One of Hollywood's most private and guarded leading men, Andy Garcia has created iconic characters while at the same time staying true to his acting roots and personal projects. Garcia was born Andrés Arturo García Menéndez on April 12, 1956, in Havana, Cuba, to Amelie Menéndez, a teacher of English, and René García Núñez, an attorney and avocado farmer. Garcia's family was relatively affluent. However, when he was two years old, Fidel Castro came to power, and the family fled to Miami Beach. Forced to work menial jobs for a while, the family started a fragrance company that was eventually worth more than a million dollars. He attended Natilus Junior High School and later at Miami Beach Senior High School. Andy was a popular student in school, a good basketball player and good-looking. He dreamed of playing professional baseball. In his senior year, though, he contracted mononucleosis and hepatitis, and unable to play sports, he turned his attention to acting. He studied acting with Jay W. Jensen. Jensen was a South Florida legend, counting among his numerous students, Brett Ratner, Roy Firestone, Mickey Rourke, and Luther Campbell. Following his positive high school experiences in acting, he continued his drama studies at Florida International University. Soon, he was headed out to Hollywood. His first break came as a gang member on the very first episode of the popular TV series Hill Street Blues (1981). His role as a cocaine kingpin in 8 Million Ways to Die (1986) put him on the radar of Brian De Palma, who was casting for his gangster classic The Untouchables (1987). At first, he envisioned Garcia as Al Capone's sadistic henchman Frank Nitti, but fearing typecasting as a gangster, Garcia campaigned for the role of "George Stone", the Italian cop who gets accepted into Eliot Ness' famous band of lawmen. Garcia's next notable role came in Black Rain (1989) by acclaimed director Ridley Scott, as the partner of police detective Michael Douglas. He then co-starred with Richard Gere in Internal Affairs (1990), directed by Mike Figgis. In 1989, Francis Ford Coppola was casting for the highly anticipated third installment of his "Godfather" films. The Godfather: Part III (1990) included one of the most sought-after roles in decades, the hot-headed son of "Sonny Corleone" and mob protégé of "Michael Corloene", "Vincent Mancini". A plum role for any young rising star, the role was campaigned for by a host of actors. Val Kilmer, Alec Baldwin, Vincent Spano, Charlie Sheen, and even Robert De Niro (who wanted the role changed to accommodate his age) were all beaten out by the up-and-coming Garcia. His performance was Oscar-nominated as Best Supporting Actor, and secured him international stardom and a place in cinematic history. Now a leading man, he starred in such films as Jennifer 8 (1992) and Hero (1992). He won raves for his role as the husband of Meg Ryan in When a Man Loves a Woman (1994) and gave another charismatic gangster turn in Things to Do in Denver When You're Dead (1995). He then returned in Night Falls on Manhattan (1996), directed by Sidney Lumet, as well as portraying legendary mobster Lucky Luciano in Hoodlum (1997). In perhaps his most mainstream role, he portrayed a cop in the action film Desperate Measures (1998). Garcia then starred in a few lower-profile projects that didn't do much for his career, but things turned around in 2001, with the first of many projects being his role as a cold casino owner in Ocean's Eleven (2001), directed by Steven Soderbergh. Seeing his removal from Cuba as involuntary, Garcia is proud of his heritage which influences his life and work. One such case is his portrayal of renowned Cuban trumpet player Arturo Sandoval in For Love or Country: The Arturo Sandoval Story (2000). He is an extremely private man, and strong believer in old-fashioned chivalry. Married to his wife, Maria Victoria, since 1982, the couple has three daughters. One of the most talented leading men around, Garcia has had a unique career of staying true to his own ideals and thoughts on acting. While some would have used some of the momentum he has acquired at different points in his career to get rich off lightweight projects, Garcia has stayed true to stories and films that aspire to something more. But with a presence and style that never seem old, a respect from directors and film buffs, alike, Andy Garcia will be remembered for a long time in film history.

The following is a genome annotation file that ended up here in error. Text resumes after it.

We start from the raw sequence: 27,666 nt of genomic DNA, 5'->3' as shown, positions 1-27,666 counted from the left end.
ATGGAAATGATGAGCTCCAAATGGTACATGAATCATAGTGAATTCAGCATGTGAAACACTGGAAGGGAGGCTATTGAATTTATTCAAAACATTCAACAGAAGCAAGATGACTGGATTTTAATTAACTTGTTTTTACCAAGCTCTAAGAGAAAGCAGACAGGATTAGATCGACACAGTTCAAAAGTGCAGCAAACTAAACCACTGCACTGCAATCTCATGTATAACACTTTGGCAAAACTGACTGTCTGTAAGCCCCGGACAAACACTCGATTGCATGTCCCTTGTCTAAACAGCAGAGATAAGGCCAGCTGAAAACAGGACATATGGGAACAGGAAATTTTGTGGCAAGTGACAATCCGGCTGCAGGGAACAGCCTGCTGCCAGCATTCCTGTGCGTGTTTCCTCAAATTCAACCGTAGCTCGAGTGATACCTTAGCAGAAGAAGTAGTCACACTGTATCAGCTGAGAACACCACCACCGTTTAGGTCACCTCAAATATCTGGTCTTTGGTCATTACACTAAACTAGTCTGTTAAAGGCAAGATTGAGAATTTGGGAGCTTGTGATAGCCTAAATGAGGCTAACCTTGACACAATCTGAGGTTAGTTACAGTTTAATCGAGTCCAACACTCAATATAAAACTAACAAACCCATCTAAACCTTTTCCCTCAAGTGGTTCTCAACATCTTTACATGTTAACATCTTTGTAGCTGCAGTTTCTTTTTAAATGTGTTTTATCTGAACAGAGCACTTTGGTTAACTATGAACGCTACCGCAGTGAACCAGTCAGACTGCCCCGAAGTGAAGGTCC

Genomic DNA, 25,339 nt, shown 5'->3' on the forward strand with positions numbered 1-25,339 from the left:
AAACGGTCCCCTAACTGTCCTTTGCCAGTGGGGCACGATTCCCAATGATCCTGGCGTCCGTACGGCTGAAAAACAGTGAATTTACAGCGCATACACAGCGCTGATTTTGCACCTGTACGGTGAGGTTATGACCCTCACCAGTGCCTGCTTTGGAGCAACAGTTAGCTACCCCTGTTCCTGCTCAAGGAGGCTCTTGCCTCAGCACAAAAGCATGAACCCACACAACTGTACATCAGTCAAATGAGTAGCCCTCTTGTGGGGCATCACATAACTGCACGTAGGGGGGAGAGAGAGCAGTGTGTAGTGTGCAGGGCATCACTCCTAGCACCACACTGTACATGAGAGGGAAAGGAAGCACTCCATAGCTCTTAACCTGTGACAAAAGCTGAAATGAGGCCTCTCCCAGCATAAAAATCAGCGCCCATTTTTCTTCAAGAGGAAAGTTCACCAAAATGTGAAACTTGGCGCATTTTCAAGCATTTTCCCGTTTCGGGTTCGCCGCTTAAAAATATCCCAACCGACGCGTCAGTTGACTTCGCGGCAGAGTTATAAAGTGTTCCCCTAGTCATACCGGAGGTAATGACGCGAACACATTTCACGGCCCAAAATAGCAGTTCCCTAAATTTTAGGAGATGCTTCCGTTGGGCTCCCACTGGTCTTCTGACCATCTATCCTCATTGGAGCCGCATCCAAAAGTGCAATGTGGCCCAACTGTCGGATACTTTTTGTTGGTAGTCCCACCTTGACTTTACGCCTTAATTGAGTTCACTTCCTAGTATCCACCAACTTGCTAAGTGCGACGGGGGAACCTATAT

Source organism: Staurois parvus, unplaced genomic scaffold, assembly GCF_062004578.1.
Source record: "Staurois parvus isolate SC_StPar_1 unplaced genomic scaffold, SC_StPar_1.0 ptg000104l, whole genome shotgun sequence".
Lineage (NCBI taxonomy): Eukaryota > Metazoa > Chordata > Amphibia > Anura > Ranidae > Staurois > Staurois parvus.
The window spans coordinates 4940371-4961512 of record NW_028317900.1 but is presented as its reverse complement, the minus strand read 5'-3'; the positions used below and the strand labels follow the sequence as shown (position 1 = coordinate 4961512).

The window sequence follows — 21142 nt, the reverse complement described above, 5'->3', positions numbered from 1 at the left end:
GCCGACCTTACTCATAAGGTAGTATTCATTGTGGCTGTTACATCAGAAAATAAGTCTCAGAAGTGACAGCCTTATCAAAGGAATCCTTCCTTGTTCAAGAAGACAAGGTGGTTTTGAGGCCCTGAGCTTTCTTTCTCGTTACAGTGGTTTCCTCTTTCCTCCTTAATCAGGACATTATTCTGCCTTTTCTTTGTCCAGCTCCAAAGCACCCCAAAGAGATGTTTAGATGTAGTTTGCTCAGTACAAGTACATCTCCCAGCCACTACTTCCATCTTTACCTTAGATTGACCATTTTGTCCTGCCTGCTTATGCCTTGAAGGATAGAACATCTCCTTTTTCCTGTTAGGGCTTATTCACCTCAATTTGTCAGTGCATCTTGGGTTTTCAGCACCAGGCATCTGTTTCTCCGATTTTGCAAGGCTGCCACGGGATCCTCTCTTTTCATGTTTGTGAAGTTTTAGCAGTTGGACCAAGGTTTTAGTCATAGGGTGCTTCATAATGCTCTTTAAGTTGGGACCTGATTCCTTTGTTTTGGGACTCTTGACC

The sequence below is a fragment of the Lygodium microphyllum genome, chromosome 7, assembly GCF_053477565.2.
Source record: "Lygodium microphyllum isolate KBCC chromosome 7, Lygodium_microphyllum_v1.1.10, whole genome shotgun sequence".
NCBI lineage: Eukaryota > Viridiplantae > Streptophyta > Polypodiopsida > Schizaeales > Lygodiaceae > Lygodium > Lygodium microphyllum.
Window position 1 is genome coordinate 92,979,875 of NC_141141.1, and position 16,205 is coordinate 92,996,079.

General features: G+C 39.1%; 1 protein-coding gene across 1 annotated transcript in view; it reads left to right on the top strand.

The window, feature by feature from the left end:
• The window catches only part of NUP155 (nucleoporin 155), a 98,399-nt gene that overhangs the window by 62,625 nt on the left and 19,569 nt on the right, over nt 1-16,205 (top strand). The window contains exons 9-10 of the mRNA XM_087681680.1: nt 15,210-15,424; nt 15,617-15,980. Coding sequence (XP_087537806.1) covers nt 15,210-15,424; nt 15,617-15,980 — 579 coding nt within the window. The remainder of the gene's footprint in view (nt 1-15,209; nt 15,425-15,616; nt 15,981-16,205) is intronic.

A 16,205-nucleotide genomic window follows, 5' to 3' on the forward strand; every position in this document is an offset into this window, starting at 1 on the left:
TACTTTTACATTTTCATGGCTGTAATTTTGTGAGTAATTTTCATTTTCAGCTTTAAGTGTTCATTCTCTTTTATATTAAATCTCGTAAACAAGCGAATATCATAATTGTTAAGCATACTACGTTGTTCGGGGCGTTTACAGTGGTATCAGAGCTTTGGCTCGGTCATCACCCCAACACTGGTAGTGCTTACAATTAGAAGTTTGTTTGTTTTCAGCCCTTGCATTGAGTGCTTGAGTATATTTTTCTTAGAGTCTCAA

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  • Eugenio DerbezAl Hernandez